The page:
A lot of financial factors do, in fact, come from randomness - though certainly not all of them, of course. The randomness of finding an opportunity or offending the person who could have given you one. The randomness of being placed in one school over another, of having one teacher over another, one classmate over another.

Except that this randomness doesn't exist nearly as much as you're portraying it. Finding an opportunity can often depend on social connections, which are often limited by both race and income, among other factors. Same goes for offending someone, where "offense" could be as simple as having the wrong skin color, or not having enough money to go to the right college (or any college at all) despite stellar effort, or coming from the wrong part of the country or world. And then there's schooling, where unofficial segregation (such as by school district) and distrobution of resources and skilled administration/teachers can often be wildly uneven, especially once private and charter schools are thrown into the mix. You may claim it's random, but spend 15 minutes with any teacher, especially one who teaches in a school or district that regularly gets screwed over, and you'll see that it's not random by a long shot, and that's even before we get into magnet programs and the like.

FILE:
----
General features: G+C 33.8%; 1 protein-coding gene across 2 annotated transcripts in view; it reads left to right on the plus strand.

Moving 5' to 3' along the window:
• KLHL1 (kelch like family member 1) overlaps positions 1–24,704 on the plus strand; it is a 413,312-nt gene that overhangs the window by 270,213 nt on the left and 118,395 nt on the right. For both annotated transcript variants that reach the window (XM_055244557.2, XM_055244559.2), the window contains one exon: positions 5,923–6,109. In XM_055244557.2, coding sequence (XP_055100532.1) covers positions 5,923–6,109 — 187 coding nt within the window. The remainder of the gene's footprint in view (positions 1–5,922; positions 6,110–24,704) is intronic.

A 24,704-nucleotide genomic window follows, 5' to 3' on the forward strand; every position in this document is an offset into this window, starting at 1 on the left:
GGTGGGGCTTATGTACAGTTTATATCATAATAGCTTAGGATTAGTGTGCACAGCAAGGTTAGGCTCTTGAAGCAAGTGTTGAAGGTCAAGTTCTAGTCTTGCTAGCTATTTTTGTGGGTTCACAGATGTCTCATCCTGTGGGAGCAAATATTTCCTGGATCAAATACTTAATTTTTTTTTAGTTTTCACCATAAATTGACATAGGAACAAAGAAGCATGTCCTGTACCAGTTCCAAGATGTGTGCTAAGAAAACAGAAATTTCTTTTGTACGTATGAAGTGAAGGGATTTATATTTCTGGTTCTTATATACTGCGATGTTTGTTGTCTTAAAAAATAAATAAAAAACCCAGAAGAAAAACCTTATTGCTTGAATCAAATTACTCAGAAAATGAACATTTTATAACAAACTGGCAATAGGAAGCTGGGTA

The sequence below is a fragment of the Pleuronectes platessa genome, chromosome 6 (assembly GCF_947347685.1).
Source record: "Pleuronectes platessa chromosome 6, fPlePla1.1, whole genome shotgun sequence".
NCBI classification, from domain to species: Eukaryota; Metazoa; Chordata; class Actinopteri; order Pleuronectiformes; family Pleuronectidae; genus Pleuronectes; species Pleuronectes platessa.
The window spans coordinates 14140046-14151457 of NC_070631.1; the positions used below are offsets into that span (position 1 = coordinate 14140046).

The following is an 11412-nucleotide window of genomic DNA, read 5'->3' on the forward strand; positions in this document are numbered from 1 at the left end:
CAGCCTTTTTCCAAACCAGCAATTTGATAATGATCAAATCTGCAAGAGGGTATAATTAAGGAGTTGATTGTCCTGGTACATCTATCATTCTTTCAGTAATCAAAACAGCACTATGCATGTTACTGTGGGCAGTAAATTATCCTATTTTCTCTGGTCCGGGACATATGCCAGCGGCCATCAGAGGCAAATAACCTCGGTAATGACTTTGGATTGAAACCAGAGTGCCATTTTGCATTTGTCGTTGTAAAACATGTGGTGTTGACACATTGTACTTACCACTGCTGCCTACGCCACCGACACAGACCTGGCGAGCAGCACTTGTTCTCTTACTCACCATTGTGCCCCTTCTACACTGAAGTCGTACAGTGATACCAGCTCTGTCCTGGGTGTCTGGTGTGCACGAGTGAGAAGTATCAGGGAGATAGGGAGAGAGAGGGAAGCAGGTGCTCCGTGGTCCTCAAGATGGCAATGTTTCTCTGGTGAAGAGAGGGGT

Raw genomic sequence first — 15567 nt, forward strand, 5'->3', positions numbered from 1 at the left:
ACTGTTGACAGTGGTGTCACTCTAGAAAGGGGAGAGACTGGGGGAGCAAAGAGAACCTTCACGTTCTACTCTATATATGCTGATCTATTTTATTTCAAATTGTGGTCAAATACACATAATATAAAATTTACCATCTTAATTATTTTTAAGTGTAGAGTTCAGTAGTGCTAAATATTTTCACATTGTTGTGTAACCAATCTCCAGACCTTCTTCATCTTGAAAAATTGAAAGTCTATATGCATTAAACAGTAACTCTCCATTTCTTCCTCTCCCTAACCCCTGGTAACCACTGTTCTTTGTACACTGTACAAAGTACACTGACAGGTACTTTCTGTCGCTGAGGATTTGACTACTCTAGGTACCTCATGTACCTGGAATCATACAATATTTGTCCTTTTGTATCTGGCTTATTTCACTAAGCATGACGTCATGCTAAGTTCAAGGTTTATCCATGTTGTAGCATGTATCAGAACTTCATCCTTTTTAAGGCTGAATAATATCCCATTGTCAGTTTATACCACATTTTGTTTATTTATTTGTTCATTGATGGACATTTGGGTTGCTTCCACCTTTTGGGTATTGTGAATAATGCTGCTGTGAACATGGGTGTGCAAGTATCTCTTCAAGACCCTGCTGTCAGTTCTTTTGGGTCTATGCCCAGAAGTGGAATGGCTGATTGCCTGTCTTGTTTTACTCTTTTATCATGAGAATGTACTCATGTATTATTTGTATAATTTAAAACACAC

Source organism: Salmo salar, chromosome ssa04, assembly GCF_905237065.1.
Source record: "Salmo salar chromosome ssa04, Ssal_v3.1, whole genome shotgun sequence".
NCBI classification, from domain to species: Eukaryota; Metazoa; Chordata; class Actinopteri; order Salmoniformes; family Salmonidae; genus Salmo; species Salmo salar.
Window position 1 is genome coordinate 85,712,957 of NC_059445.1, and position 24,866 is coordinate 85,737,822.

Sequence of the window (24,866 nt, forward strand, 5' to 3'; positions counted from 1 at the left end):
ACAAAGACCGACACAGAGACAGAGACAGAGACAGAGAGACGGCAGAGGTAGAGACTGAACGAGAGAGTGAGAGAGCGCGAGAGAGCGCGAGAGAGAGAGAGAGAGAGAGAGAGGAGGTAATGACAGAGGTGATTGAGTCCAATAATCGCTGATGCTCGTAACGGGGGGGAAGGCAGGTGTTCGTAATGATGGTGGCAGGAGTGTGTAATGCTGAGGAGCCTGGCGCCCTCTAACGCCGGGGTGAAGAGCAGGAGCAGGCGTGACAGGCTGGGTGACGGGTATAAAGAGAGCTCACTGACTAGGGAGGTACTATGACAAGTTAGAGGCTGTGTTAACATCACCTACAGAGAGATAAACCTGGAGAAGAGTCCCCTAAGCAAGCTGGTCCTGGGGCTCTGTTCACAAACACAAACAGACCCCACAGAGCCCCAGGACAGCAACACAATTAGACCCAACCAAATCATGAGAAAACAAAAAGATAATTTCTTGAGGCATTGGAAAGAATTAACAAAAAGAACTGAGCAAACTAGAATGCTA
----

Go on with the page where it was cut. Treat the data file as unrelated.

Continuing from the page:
Others come from effort - but of course, not all of them. Those opportunities, teachers, and classmates will mean nothing if you don't put in the effort to make use of them. And if you refuse to put in any effort, you will find yourself falling backwards.